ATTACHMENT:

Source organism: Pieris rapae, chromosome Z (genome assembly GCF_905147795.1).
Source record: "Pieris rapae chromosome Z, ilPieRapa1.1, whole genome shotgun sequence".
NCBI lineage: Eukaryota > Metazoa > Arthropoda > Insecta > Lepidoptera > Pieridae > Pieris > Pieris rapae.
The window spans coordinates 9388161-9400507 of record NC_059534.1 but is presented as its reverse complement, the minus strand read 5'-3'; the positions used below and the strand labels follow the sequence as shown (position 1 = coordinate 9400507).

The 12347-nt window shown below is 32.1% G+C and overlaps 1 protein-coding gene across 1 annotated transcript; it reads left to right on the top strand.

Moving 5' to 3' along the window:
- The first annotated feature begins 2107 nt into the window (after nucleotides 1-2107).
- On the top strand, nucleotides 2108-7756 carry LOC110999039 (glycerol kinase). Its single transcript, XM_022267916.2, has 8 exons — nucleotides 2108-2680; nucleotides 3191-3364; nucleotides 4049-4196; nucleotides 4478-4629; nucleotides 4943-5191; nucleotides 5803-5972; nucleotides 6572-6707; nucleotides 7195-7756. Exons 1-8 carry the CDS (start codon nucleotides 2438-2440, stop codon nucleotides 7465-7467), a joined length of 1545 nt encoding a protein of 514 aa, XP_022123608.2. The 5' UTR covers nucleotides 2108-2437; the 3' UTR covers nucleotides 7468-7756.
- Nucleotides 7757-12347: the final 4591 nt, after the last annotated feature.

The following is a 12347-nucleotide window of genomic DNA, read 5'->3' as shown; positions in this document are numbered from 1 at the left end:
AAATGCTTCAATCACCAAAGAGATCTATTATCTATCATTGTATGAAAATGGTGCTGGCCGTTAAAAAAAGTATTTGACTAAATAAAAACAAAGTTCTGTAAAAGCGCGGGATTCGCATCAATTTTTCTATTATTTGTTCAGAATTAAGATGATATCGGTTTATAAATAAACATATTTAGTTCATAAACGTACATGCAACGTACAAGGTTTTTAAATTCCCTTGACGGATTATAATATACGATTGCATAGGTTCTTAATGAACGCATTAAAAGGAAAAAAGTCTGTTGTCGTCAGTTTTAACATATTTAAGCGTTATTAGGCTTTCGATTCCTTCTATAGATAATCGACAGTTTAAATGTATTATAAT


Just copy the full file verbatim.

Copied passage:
Source organism: Pieris rapae, chromosome Z (genome assembly GCF_905147795.1).
Source record: "Pieris rapae chromosome Z, ilPieRapa1.1, whole genome shotgun sequence".
NCBI lineage: Eukaryota > Metazoa > Arthropoda > Insecta > Lepidoptera > Pieridae > Pieris > Pieris rapae.
The window spans coordinates 9388161-9400507 of record NC_059534.1 but is presented as its reverse complement, the minus strand read 5'-3'; the positions used below and the strand labels follow the sequence as shown (position 1 = coordinate 9400507).

The 12347-nt window shown below is 32.1% G+C and overlaps 1 protein-coding gene across 1 annotated transcript; it reads left to right on the top strand.

Moving 5' to 3' along the window:
- The first annotated feature begins 2107 nt into the window (after nucleotides 1-2107).
- On the top strand, nucleotides 2108-7756 carry LOC110999039 (glycerol kinase). Its single transcript, XM_022267916.2, has 8 exons — nucleotides 2108-2680; nucleotides 3191-3364; nucleotides 4049-4196; nucleotides 4478-4629; nucleotides 4943-5191; nucleotides 5803-5972; nucleotides 6572-6707; nucleotides 7195-7756. Exons 1-8 carry the CDS (start codon nucleotides 2438-2440, stop codon nucleotides 7465-7467), a joined length of 1545 nt encoding a protein of 514 aa, XP_022123608.2. The 5' UTR covers nucleotides 2108-2437; the 3' UTR covers nucleotides 7468-7756.
- Nucleotides 7757-12347: the final 4591 nt, after the last annotated feature.

The following is a 12347-nucleotide window of genomic DNA, read 5'->3' as shown; positions in this document are numbered from 1 at the left end:
AAATGCTTCAATCACCAAAGAGATCTATTATCTATCATTGTATGAAAATGGTGCTGGCCGTTAAAAAAAGTATTTGACTAAATAAAAACAAAGTTCTGTAAAAGCGCGGGATTCGCATCAATTTTTCTATTATTTGTTCAGAATTAAGATGATATCGGTTTATAAATAAACATATTTAGTTCATAAACGTACATGCAACGTACAAGGTTTTTAAATTCCCTTGACGGATTATAATATACGATTGCATAGGTTCTTAATGAACGCATTAAAAGGAAAAAAGTCTGTTGTCGTCAGTTTTAACATATTTAAGCGTTATTAGGCTTTCGATTCCTTCTATAGATAATCGACAGTTTAAATGTATTATAAT